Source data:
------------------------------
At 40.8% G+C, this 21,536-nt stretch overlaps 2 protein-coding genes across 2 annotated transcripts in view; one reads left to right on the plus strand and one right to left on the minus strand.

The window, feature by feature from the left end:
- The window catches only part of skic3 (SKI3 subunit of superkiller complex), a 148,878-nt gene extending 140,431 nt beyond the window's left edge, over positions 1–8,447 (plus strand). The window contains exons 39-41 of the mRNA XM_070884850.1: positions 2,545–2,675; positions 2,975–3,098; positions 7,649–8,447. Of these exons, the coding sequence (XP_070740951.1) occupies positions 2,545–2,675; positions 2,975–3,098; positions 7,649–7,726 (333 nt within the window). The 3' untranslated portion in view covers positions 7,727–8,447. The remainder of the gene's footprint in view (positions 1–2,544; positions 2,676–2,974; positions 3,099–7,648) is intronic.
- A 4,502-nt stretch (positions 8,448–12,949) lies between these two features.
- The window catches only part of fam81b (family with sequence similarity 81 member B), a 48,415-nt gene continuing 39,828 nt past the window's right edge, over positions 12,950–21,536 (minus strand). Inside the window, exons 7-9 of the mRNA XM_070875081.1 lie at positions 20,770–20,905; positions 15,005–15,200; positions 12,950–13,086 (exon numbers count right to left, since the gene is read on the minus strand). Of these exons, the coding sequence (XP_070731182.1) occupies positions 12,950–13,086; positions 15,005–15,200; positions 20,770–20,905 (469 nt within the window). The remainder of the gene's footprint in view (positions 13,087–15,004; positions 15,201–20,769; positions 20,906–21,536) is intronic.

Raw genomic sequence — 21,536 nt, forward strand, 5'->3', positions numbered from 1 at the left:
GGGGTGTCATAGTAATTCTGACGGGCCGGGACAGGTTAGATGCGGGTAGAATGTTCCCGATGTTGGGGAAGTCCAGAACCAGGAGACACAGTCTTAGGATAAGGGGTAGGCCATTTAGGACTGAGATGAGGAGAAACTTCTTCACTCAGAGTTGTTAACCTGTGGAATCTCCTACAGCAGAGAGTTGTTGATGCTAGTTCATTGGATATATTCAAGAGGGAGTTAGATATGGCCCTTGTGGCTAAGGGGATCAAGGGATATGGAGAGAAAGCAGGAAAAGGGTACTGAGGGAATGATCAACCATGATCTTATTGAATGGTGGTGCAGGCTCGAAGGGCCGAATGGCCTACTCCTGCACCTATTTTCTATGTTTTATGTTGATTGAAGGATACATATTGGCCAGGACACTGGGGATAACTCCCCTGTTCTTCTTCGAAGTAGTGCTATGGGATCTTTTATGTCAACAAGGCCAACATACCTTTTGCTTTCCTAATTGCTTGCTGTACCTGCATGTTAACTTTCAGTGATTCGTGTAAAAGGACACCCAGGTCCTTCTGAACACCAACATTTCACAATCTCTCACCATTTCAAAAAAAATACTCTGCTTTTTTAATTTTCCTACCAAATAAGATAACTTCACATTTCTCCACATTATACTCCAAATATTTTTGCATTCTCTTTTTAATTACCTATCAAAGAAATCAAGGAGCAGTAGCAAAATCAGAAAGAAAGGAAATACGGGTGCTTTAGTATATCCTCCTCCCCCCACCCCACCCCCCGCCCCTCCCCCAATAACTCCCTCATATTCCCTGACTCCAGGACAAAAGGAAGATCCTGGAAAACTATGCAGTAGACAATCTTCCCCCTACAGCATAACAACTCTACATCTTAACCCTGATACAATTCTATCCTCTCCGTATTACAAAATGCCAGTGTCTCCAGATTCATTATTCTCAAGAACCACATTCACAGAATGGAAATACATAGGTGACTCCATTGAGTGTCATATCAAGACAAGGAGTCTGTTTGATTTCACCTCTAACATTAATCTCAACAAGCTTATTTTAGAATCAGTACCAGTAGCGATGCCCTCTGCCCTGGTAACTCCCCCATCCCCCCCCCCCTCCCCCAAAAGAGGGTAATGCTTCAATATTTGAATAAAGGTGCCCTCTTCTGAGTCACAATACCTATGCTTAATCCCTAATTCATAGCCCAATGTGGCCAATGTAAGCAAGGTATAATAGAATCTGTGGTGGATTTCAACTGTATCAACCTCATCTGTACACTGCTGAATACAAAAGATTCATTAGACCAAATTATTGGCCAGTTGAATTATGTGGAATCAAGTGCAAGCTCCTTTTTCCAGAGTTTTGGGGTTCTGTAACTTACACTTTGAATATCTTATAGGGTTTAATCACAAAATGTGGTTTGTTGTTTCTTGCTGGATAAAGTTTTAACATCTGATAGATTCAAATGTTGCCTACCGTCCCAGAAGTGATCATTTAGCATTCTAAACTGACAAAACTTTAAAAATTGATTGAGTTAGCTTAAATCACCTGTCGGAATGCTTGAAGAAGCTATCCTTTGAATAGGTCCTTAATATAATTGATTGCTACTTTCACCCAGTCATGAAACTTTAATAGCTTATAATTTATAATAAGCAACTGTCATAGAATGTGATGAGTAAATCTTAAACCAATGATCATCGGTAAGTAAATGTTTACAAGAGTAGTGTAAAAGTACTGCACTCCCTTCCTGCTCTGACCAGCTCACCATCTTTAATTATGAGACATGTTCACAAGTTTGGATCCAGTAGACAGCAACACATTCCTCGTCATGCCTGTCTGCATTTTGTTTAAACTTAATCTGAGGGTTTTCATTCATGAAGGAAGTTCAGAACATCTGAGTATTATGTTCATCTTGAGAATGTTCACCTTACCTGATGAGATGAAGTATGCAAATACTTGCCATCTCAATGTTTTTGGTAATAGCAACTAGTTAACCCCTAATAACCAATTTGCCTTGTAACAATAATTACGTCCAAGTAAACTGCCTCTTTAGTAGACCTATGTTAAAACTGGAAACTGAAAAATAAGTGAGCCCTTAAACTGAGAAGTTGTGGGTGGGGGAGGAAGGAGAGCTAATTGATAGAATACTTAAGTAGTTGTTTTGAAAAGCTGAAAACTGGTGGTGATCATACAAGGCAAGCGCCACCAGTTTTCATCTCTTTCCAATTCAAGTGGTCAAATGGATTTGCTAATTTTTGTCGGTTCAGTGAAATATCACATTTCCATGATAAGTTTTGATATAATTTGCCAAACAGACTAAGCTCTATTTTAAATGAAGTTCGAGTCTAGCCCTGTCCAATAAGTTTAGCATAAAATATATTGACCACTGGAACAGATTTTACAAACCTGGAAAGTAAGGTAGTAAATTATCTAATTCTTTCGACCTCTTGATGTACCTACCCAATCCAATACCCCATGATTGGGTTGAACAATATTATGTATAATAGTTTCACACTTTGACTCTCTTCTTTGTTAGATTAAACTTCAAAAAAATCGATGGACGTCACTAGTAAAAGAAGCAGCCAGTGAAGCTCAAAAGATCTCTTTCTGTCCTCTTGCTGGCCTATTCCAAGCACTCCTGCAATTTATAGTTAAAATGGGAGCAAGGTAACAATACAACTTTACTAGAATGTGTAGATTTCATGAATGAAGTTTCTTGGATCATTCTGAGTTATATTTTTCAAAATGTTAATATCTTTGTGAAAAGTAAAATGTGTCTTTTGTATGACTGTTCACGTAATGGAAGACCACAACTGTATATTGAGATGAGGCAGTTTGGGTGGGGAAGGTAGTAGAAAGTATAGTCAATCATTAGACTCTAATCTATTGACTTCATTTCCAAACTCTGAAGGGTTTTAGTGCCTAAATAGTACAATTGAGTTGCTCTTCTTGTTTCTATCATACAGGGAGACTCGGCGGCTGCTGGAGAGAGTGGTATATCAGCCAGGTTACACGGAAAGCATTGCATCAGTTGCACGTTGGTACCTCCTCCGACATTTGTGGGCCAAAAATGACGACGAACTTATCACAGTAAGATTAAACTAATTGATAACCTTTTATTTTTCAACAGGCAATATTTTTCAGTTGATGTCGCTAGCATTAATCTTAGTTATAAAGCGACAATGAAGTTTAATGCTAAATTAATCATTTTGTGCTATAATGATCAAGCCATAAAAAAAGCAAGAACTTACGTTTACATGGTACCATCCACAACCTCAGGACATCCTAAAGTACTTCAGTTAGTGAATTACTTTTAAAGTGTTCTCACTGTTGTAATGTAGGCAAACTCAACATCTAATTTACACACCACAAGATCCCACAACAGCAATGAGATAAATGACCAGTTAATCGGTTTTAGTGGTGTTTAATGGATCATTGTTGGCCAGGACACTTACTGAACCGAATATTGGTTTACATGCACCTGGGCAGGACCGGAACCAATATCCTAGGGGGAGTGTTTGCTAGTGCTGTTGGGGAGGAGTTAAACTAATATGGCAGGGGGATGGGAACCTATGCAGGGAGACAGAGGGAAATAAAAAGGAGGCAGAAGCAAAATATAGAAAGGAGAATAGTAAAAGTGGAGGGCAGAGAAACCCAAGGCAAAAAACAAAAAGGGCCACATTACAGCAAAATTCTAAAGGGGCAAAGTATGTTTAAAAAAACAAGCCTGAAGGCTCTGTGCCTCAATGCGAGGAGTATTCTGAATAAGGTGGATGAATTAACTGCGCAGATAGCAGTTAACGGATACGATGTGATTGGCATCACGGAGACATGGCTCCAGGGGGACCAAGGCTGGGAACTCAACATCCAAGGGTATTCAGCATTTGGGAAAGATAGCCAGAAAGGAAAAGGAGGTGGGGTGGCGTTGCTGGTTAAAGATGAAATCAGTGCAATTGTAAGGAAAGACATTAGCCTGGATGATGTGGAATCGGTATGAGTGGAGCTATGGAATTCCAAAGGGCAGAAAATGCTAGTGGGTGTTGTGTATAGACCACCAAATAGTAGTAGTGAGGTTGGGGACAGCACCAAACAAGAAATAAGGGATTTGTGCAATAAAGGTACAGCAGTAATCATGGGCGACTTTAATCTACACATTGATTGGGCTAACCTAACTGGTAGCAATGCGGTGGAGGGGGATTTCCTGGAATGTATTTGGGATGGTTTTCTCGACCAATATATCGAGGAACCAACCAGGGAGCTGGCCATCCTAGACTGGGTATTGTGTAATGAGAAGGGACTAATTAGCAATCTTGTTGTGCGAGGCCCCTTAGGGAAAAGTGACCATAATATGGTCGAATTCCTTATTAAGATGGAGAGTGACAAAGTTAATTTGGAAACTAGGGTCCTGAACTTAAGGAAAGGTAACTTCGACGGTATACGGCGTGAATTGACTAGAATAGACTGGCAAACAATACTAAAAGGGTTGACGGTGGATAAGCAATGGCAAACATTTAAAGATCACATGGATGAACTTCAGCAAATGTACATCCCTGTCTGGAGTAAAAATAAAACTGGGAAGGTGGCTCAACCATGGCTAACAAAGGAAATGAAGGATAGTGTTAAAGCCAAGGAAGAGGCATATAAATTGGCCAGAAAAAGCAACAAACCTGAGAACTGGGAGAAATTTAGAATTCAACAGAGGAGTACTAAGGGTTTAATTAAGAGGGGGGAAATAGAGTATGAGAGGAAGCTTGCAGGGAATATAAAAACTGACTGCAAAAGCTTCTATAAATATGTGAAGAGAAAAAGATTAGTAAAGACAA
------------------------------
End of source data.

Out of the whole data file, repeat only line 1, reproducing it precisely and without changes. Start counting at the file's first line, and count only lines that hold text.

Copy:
At 40.8% G+C, this 21,536-nt stretch overlaps 2 protein-coding genes across 2 annotated transcripts in view; one reads left to right on the plus strand and one right to left on the minus strand.